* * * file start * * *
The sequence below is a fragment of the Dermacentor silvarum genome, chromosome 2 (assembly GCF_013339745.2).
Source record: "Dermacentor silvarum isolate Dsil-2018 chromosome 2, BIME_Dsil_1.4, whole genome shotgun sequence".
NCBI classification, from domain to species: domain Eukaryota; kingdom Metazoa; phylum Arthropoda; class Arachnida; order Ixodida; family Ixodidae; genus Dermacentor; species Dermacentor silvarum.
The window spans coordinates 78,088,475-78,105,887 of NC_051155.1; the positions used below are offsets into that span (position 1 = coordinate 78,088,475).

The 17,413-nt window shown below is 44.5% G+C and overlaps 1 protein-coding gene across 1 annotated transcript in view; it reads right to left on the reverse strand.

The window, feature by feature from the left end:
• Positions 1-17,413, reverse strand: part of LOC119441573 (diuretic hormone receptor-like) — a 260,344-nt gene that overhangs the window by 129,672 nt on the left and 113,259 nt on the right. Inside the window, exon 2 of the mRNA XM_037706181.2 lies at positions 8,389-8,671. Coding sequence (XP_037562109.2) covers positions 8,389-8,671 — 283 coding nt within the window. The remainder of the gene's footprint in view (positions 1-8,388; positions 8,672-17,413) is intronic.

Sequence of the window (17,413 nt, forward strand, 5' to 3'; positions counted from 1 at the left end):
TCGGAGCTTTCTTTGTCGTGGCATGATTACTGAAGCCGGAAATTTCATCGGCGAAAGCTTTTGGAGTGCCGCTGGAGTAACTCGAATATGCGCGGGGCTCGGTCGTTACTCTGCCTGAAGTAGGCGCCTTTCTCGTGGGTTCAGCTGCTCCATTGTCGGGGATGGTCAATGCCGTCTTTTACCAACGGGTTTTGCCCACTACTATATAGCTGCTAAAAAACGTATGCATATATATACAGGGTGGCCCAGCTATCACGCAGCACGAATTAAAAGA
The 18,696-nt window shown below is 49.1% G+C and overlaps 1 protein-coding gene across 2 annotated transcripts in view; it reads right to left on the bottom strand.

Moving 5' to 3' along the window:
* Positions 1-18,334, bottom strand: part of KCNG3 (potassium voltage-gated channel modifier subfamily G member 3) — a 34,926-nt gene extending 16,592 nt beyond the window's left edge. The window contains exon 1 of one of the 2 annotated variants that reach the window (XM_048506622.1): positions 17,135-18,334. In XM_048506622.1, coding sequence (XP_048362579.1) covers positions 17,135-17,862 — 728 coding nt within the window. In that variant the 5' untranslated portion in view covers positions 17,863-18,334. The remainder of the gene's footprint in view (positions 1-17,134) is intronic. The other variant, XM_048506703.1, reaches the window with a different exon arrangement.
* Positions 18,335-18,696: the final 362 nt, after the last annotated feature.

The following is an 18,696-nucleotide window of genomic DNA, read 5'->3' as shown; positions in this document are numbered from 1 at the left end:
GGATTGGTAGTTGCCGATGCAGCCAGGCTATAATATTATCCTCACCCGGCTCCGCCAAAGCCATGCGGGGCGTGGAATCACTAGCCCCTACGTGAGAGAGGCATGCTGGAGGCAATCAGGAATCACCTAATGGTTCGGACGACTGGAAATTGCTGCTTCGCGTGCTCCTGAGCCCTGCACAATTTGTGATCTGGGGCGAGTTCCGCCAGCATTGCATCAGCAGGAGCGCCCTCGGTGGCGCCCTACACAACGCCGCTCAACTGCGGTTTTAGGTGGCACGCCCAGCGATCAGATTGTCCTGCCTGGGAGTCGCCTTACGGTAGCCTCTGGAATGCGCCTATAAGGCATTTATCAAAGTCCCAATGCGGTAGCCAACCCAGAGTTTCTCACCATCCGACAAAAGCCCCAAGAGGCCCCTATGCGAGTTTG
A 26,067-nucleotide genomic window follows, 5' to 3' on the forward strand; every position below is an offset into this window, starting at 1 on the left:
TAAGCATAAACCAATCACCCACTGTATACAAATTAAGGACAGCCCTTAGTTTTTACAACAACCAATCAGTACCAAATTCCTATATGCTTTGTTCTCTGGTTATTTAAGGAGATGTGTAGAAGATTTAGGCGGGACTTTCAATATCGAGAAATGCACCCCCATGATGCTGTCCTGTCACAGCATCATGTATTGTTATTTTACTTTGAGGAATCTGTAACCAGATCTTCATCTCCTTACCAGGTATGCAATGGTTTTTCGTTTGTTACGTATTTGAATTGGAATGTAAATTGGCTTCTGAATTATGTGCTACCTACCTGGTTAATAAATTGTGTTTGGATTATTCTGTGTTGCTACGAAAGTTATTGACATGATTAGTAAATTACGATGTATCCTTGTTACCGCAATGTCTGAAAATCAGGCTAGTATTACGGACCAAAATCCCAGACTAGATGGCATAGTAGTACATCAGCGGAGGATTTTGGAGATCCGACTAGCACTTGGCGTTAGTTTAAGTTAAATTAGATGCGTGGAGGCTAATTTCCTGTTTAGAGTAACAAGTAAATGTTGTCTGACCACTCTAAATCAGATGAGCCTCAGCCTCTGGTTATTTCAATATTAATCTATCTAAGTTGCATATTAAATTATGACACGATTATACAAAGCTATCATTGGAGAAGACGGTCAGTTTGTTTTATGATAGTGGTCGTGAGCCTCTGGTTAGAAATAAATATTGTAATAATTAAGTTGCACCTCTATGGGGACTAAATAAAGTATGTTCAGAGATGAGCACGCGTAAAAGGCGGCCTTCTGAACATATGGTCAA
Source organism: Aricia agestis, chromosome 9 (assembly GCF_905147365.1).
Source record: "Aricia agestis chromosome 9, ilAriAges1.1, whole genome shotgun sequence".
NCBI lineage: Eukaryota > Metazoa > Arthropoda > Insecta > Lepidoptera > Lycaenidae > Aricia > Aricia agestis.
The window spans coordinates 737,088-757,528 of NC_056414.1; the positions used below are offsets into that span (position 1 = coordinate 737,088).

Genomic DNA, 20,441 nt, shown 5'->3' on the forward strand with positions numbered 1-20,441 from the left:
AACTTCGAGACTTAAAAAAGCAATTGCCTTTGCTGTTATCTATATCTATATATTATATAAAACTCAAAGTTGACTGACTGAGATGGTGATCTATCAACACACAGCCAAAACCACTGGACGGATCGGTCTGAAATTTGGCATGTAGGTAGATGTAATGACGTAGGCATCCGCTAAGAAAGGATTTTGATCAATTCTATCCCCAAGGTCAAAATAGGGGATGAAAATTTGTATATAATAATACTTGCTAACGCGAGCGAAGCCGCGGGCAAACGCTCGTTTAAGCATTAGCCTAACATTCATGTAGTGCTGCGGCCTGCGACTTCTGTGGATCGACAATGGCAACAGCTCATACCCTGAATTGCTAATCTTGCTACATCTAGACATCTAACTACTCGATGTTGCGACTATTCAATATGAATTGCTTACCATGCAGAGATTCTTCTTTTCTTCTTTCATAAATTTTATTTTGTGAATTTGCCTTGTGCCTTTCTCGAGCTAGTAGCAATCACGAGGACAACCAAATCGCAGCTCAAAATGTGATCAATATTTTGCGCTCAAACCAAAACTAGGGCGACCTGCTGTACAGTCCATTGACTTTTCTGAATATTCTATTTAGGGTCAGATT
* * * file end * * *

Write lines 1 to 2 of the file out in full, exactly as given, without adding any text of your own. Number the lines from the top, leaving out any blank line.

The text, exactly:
The sequence below is a fragment of the Dermacentor silvarum genome, chromosome 2 (assembly GCF_013339745.2).
Source record: "Dermacentor silvarum isolate Dsil-2018 chromosome 2, BIME_Dsil_1.4, whole genome shotgun sequence".